Krog spoke of the failure of the ethics with which she’d been raised and the turmoil of morality the country now faced. She also raised the vexed topic of translation, expressing enormous concern about indigenous voices that are not heard. “We don’t translate. We discuss translation, but this art is not respected. It isn’t a job. No translation bursaries exist. Nobody cares.” She also had sharp words for publishers and the media. Reflecting on the celebrity status of certain poets, including herself, she said, “Only celebrities are marketed. I have more interviewers than readers. They all want to know what I think, but don’t bother to read what I’ve written!”
Albie Sachs spoke of the poetry inherent in the making of the Constitutional Court and the transformation of Constitution Hill. Clearly still smarting from his recent public exchange with Zackie Achmat and Zapiro at UCT over the “Lady Justice” cartoon, he spoke of the disappointing lack of comprehension these two public figures had exhibited. Sachs tried to articulate why defining the legality of the cartoon was easy but the cultural sensitivities and ethical dilemmas it raised were tricky. He said, “The ability to deal with deep tensions, to have powerful interaction and dialogues enables the unpalatable to be spoken, but the historical theme of rape is profoundly fraught.”
Krog responded articulating two ontologies that lead to “an unfathomable problem”. While this enables journalists and cartoonists to make scathing criticisms about what’s wrong in the country, there is something uncomfortable when it seems that “one is not only satirizing Zuma but all black men.” Throwing up her hands, she exploded, “Where are we? What are we doing? We’re an illiterate country and bad English is our main language.”
A question hovered, mumbled in private conversations but seemingly deliberately avoided in the formal fora – even from the Q&A sessions where they were noticeably absent. It was in this session, the Chinese poet Yang Lian raised what had previously not been spoken aloud. As the topic wound around “us”-ness and “other”-ness and the different ways that poets and politicians use language, Yang Lian spoke up. Almost as a non sequitur, he said. “I will really love to come to Dancing Poets next year when black African poets are here. We will see them and translate them!”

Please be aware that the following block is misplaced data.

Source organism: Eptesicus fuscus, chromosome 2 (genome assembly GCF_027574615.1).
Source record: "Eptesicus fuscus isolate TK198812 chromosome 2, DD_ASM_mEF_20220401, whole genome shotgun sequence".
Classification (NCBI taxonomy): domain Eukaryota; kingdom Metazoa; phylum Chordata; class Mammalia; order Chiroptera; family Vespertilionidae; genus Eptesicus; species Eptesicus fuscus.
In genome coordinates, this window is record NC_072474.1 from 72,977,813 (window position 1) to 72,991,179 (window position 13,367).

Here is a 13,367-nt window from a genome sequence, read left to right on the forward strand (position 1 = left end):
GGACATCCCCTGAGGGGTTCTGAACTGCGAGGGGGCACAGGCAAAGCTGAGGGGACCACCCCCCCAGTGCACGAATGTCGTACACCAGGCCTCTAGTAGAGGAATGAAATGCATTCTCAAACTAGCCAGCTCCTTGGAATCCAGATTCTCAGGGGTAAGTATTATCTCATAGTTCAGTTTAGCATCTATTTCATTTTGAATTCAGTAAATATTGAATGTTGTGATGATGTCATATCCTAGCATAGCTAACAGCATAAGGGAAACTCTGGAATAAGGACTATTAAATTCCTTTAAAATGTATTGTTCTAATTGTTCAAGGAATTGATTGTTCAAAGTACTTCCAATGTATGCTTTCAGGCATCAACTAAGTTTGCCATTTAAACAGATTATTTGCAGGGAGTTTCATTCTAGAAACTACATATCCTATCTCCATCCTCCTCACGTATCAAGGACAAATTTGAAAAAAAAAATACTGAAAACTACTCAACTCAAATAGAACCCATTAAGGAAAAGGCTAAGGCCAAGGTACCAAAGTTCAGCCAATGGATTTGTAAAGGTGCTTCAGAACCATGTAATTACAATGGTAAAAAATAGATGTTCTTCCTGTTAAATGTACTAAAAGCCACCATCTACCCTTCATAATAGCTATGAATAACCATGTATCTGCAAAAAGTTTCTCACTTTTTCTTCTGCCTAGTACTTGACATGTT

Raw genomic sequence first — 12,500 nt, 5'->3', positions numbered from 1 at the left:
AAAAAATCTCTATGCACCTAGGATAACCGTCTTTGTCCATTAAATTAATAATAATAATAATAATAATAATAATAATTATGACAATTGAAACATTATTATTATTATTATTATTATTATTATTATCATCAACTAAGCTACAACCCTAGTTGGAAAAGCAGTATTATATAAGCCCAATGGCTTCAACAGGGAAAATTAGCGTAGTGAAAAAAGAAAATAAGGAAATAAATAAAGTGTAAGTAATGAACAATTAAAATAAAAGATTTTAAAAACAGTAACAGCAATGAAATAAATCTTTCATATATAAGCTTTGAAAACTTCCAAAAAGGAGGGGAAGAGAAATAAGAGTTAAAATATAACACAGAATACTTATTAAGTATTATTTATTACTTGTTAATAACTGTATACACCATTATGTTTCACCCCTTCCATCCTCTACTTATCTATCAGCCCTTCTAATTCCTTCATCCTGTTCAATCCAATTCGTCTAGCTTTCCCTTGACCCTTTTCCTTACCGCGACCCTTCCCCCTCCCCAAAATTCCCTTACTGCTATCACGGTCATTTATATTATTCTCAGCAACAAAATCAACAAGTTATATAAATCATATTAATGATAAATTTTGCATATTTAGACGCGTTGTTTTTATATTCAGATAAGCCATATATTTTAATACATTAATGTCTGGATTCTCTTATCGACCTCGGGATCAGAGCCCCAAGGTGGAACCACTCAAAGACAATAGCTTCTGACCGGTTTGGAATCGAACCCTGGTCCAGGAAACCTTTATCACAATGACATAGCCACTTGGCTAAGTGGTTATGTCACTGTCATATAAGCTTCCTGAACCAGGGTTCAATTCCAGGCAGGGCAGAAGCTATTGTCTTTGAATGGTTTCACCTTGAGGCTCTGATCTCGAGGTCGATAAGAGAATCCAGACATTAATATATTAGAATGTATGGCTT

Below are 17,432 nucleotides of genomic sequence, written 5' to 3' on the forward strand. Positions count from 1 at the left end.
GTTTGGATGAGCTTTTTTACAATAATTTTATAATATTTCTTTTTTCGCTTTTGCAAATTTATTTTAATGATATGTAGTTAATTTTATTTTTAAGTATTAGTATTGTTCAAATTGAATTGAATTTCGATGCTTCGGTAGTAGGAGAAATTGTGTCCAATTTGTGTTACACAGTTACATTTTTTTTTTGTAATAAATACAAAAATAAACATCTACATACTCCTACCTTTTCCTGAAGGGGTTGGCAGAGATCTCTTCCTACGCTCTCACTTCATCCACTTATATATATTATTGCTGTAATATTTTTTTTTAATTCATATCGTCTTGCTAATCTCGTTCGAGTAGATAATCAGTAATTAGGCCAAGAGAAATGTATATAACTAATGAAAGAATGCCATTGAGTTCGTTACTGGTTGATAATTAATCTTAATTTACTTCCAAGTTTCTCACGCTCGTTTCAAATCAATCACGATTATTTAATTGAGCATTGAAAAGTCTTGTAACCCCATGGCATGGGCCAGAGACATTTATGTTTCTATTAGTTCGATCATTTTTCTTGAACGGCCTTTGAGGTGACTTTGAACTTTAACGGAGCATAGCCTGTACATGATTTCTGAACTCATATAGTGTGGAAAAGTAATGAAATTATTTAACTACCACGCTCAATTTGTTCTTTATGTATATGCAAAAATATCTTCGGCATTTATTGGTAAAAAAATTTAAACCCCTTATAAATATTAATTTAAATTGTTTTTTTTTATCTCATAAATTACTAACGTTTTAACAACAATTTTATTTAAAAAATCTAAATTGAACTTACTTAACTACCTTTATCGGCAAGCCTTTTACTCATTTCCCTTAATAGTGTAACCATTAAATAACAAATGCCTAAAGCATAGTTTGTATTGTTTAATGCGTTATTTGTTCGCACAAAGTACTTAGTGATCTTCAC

The third conversation, taking place on the second day of the festival, included US poet Carolyn Forché, Dutch poet Alfred Schaffer, and the German poet Joachim Sartorius, chaired by Kole Omotoso. They excavated the question, “Is the world decayed metaphor?”. Forché’s take on this question was undoubtedly one of the highlights of this festival. One can but hope that a transcript will be available of the sessions so that her philosophy can be savoured in a more indepth fashion. Her sagacity and insight, borne of her searing experiences, which include a visit to the home of a colonel in El Salvador in 1974 and her later deportation from South Africa, make for scintillating listening.
She spoke with a broad vision on many enormous topics, each worthy of an hour’s discussion. She commenced by observing the substantial changes in the country since her deportation nearly 30 years ago. Acknowledging the disappointment many feel about the failures post-liberation, she said, “Corruption is global. We’re all in the same boat. It’s called a planet. Our reality has much in common and it’s changing us.”